If I am a state or a company that does business with local governments within the state, will my business records be subject to disclosure under the Illinois Freedom of Information Act (FOIA)? Yeah, maybe. FOIA law clearly states that it is the state policy that everyone has the right to complete and complete information
If I am a state or a company that does business with local governments within the state, will my business records be subject to disclosure under the Illinois Freedom of Information Act (FOIA)?
FOIA law clearly states that it is the state policy that everyone has the right to complete and complete information about government operations. Government records need to be accessed by citizens so they can better monitor them and make more informed political decisions about them.
Therefore, FOIA is set up to make all government records available to anyone requesting a particular document, unless specifically excluded under the law.
Therefore, the presumption is for openness and places a heavy burden on government agencies to prove that the requested document is excluded from disclosure under the law.
This problem is really confusing when private companies sign contracts to provide services with the government.
Are the business records subject to FOIA?
The law specifically states that records owned by parties contracting to perform government functions on behalf of public institutions directly related to government functions are public records (thus). , Subject to FOIA).
The law aims to combat governments that may circumvent FOIA by privatizing government functions through contractual delegation to private companies.
A possible example is a municipality that has a contract with a private utility company. The utility provider’s business record may be a public record under the FOIA. This is true even if the company’s records were not provided to the municipality.
Only records that are directly related to the performance of that government function (providing utilities to municipal residents) are subject to disclosure. But as a practical matter, if providing utilities to a city is its main business, it can be a significant part of the company’s record.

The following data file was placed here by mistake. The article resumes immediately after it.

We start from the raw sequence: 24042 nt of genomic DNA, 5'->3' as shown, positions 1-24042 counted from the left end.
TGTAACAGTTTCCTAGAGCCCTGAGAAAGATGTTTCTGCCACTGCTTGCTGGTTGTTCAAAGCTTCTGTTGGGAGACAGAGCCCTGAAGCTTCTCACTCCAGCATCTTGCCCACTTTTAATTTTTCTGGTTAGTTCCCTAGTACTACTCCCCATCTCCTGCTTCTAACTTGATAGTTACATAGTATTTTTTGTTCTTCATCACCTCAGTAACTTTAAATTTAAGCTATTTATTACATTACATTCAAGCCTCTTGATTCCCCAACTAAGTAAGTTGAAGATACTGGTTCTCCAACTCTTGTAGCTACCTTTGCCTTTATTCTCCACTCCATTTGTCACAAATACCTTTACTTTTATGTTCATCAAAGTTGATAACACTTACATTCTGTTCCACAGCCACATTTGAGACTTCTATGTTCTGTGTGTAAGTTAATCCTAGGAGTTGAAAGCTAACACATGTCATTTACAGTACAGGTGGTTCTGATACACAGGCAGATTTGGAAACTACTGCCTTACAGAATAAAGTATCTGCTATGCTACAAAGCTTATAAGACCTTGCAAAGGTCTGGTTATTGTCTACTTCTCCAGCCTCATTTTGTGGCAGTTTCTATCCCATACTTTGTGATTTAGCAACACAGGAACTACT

The court ruled that a private company that is too close to a government agency may also be declared to be fulfilling its governmental obligations for the purposes of the FOIA. Private non-profit foundations that raise money for public universities, but do so in a way that suggests that the foundation is actually the arm of that public university.
Even if subject to FOIA, this law provides that certain information may be exempted or edited if federal or state authorities have enforced federal or state laws or regulations that specifically prevent disclosure. Examples include criminal investigations, mental health records, or state-held corporate secrets.
Another major area to exclude from FOIA-based disclosures available to private sectors is corporate secrets and corporate commercial or financial information.
The criteria for protecting such sensitive information are obtained from someone provided under the claim that such information is proprietary or privileged, and the disclosure is the owner of such information. Will cause competitive harm.
Therefore, private sectors need to be cautious when contracting with government agencies to avoid FOIA-disclosure minefields.
It is the ultimate conflict between the openness needed by a democratic government and the secrets needed to make money.
This is an American experiment.
Brett Kepley is a lawyer at Land of Lincoln Legal Aid Inc. Submit your question to The Law Q & A, 302 N. First St., Champaign, IL61820.
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